opening statement (updated)

As hearing begins, UFT and NAACP drop three schools from suit

A street fight preceded the courtroom fight today as supporters and opponents of a lawsuit to stop 22 school closures and 17 charter school co-locations held separate rallies before the suit’s first legal proceedings began.

About 50 supporters of the lawsuit gathered outside the building with signs that read “Separate and unequal” and “Thank you NAACP.” The suit’s opponents, mostly charter school advocates who have been agitating against the NAACP since shortly after the group filed the suit along with the city teachers union, had also called a rally to precede the hearing.

Geoff is on the scene at 60 Centre Street, the Manhattan State Supreme Court building where the hearing is taking place.

His first report is that lawyers for the UFT and NAACP started the day by removing three of the contested co-locations from the lawsuit. The charter schools involved are the same as those referenced (clumsily) in the press release — later retracted — that announced an agreement last week: Girls Preparatory Charter School, on the Lower East Side, and the two Promise Academy charter schools in Harlem.

The other two schools dropped from the lawsuit are run by the Harlem Children’s Zone, whose CEO, Geoffrey Canada, has been involved in talks to resolve the suit out of court.

One might think that a first agreement could augur more, but that’s not what city lawyers are arguing. They say that because the reason the three co-locations was removed from the lawsuit hasn’t been explained, there’s no evidence to suggest that amicable resolution is likely in the rest of the co-locations being contested.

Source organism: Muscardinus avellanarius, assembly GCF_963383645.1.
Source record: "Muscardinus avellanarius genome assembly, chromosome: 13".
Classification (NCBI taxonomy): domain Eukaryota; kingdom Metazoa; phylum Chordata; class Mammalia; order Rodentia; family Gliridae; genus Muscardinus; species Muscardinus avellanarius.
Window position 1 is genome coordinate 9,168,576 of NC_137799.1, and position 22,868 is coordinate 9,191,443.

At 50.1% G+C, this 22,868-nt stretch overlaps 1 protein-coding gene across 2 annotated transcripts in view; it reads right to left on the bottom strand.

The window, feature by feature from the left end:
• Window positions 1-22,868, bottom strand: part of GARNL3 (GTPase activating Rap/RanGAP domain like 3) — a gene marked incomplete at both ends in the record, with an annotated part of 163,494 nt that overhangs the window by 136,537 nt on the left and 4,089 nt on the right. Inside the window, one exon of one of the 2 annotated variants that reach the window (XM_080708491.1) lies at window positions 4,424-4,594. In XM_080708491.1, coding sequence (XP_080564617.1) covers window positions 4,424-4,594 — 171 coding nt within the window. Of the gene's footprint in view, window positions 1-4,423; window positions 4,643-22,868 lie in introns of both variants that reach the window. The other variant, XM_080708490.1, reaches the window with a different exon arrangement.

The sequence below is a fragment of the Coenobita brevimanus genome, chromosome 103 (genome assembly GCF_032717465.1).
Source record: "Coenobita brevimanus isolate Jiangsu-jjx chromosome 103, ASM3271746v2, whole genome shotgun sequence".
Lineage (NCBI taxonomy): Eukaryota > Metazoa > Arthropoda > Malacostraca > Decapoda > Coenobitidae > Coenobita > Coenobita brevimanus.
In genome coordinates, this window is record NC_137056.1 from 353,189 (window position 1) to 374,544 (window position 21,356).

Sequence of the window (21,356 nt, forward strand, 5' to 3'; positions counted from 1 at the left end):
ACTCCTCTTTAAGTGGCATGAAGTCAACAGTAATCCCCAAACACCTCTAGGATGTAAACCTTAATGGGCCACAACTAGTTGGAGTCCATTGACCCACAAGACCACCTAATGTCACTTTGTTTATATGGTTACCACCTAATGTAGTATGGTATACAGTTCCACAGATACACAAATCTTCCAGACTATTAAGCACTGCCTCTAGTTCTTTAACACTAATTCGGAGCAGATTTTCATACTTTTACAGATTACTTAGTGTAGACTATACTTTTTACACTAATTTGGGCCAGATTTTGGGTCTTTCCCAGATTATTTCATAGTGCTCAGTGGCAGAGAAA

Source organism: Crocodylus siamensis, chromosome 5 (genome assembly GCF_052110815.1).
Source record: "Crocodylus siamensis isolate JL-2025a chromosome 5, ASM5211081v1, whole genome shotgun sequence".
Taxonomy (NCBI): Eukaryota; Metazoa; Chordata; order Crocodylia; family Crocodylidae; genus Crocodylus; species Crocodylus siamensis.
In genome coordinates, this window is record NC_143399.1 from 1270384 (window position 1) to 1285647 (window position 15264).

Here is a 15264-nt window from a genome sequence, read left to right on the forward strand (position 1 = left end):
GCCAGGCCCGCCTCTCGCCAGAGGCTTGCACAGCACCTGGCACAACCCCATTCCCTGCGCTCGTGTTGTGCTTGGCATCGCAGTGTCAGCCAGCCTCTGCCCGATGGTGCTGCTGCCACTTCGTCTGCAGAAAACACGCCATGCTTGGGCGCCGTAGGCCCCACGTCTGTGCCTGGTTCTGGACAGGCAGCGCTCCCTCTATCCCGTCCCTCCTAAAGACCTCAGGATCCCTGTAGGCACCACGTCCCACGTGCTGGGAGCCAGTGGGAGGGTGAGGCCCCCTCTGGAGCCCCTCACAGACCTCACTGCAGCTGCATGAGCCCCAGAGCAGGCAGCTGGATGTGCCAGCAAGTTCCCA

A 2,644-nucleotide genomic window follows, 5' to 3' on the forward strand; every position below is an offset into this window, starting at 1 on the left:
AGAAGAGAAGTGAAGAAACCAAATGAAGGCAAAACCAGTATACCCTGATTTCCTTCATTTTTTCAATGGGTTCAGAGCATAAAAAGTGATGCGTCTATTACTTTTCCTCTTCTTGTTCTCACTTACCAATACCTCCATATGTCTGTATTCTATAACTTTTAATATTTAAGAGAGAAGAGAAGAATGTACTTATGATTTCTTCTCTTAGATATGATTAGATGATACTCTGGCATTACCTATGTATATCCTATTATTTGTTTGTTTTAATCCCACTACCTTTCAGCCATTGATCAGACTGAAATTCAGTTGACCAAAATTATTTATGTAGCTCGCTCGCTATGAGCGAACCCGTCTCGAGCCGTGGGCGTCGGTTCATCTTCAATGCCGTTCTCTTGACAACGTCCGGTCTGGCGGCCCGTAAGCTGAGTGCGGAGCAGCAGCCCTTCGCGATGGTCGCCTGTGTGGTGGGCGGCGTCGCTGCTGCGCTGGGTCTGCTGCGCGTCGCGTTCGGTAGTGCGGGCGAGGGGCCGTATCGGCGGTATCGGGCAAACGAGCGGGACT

UPDATE: Reached with news that Girls Prep had been dropped from the lawsuit this afternoon, the president of the Community Education Council for District 1, Lisa Donlan, said she was relieved.

“Everyone felt concerned that the large net that had been used had scooped up a co-location like ours that didn’t belong in it,” she said.

Donlan said the planned co-location between Girls Prep and East Side Community High School had been carefully negotiated within the community after the city’s bid for Girls Prep to share space with a different school was derailed by tensions last year, ultimately costing some Girls Prep students a month of classes. After the East Side Community High School home was named in the lawsuit alongside all other co-locations approved by the Panel for Educational Policy this spring, community members asked the UFT to revise, Donlan said.